Star Trek Celebrities Mourn Robin Williams + The Star Trek/Williams Connections


Yesterday the world was shocked by the death of actor/comedian (and Star Trek fan) Robin Williams. Many Star Trek luminaries, including some who worked with Williams, went to social media to express their condolences. We have compiled those below, plus take a look at some Star Trek/Williams connections – including the TNG role written for him (but played by someone else).

Trek Celebs Wish Robin Williams A Farewell “Nanu, Nanu”

Joining the chorus of millions, many Trek stars expressed their grief over the passing of comedy legend Robin Williams. This included Wil Wheaton, who worked with Williams in the 1997 movie Flubber:

Star Trek writer/producer offered this anecdote about meeting Williams:

TNG’s Guinnan, Whoopi Goldberg – who worked with Williams for years for the Comic Relief Charity – was at a loss of words

And many other Trek celebs have expressed their feelings on Williams’ passing:

William Shatner (who also worked with Williams – see below) tweeted a touching farewell by Lance Ulanoff at Technorati.

Simon Pegg also offered up a favorite clip of Williams’ work.

Pegg is also notable as he is the star of the 2015 sci-fi comedy film Absolutely Anything, which features Robin Williams voicing an alien (along with a number of former Monty Python members). It appears this will be the last feature film with Williams.

Williams Connection To Star Trek

Robin Williams was also reportedly a big fan of Star Trek and he has a couple of interesting connections to the franchise. Having cut his teeth in science fiction with Mork and Mindy, one day in 1978 Williams took a break during the shooting the show on the Paramount lot to visit the set of Star Trek: The Motion Picture. He rode his bicycle to the soundstage, met the cast, and visited the bridge of the Enterprise. According to Walter Koenig (from his book "Chekov’s Enterprise") "his wide-eyed admiration not withstanding, his squeaky-voiced reaction to all the buttons and panels is, "Hmmmm, microwave!""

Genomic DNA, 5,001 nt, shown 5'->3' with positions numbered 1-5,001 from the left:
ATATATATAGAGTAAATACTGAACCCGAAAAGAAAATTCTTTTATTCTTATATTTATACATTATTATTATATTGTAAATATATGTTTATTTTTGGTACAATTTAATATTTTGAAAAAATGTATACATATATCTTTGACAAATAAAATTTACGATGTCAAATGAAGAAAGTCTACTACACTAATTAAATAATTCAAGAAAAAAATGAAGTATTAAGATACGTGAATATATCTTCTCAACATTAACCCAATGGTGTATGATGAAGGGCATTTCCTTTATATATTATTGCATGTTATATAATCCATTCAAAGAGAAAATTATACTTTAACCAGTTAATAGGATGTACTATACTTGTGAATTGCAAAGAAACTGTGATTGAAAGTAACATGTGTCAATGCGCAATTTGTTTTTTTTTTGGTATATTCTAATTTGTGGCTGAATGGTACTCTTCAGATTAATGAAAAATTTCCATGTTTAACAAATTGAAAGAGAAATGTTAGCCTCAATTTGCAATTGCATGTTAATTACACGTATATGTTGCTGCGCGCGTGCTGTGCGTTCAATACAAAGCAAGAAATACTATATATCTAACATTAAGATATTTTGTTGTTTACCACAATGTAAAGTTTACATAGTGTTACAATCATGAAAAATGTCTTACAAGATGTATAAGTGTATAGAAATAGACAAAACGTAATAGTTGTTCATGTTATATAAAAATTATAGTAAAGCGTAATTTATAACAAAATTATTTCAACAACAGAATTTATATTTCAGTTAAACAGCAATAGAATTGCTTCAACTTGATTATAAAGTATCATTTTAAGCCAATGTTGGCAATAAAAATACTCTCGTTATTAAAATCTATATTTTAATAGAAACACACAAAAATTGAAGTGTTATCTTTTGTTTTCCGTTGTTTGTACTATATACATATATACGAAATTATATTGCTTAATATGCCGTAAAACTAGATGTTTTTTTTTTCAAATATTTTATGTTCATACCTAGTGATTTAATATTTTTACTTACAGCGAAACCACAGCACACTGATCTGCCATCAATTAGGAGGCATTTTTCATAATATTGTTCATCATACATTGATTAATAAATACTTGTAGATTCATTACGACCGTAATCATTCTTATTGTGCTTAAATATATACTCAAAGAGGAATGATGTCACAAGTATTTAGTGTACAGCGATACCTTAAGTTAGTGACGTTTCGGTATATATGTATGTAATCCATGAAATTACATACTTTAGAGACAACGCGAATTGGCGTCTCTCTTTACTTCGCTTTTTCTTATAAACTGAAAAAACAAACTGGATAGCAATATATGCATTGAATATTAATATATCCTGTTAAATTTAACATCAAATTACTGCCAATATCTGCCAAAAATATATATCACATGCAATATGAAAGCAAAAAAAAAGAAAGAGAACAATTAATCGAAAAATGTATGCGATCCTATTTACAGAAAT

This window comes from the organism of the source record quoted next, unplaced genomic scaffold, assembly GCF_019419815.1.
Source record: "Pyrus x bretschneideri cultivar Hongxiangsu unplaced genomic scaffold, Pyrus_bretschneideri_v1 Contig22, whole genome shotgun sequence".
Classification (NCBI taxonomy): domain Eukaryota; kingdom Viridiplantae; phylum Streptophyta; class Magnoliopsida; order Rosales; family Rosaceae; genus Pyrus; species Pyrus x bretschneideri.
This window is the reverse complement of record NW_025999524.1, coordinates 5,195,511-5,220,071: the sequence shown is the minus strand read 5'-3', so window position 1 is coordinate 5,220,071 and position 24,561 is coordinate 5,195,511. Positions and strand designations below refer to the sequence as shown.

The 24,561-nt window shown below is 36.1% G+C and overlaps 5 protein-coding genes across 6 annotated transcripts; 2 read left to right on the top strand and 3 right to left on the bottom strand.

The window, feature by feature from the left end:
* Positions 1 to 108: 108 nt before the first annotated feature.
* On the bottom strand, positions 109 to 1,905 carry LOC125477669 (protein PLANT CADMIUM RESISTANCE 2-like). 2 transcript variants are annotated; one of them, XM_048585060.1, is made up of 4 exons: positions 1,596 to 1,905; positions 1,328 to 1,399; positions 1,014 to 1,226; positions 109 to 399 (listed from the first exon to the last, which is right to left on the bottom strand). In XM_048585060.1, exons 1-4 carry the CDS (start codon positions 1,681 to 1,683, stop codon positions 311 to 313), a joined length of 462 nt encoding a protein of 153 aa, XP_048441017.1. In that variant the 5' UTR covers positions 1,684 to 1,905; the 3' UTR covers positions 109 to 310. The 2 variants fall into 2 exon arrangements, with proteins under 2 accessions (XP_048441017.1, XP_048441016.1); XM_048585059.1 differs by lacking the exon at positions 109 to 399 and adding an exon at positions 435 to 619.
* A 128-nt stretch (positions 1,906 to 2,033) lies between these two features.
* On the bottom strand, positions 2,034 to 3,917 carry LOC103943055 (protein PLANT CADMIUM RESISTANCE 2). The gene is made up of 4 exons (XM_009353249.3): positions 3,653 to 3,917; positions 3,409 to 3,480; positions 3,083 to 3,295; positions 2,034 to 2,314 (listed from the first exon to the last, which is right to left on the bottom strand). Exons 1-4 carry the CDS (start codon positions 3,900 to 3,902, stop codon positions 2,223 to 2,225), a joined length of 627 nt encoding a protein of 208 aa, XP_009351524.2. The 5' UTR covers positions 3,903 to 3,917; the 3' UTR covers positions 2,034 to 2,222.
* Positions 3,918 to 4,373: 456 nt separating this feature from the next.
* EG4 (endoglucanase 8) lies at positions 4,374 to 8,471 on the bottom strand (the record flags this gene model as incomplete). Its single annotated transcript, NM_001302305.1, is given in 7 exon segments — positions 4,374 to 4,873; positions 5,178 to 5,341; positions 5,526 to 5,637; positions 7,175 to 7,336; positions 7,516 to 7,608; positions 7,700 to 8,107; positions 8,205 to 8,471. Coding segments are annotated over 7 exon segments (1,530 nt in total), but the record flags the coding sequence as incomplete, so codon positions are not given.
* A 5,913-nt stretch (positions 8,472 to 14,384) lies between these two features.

Williams famous ‘nanu nanu’ handshake from "Mork and Mindy" was clearly influenced by "Star Trek"

Speaking of Mork and Mindy, in 1982 Star Trek’s William Shatner (playing himself) literally ‘beamed in’ to the show, with a cameo appearance in the episode "Mork, Mindy, and Mearth Meet MILT," watch it below. If you listen closely, Williams’ Mork makes a reference to the rumors that Spock was going to die in Star Trek II (which was still to be released).

In 1991 Williams again connected to the franchise. During the fifth season of Star Trek: The Next Generation, executive producer Rick Berman wrote the role of Professor Berlinghoff Rasmussen in "A Matter of Time" for Williams. However, Williams had to decline because of his role as Peter Pan in the film Hook. The TNG role ultimately went to Matt Frewer, who certainly gave a memorable performance, but obviously it would have been magnificent to see Williams instead. “Matter of Time” has a whimsical tone, but deals with some relatively heavy material – predestination, the nature of evil, death – but performing heavy material with a whimsical tone was what made Williams a super-star.

Robin Williams’ schedule filming "Hook" resulted in Matt Frewer playing the TNG role written with Robin in mind

TrekMovie will miss Robin Williams.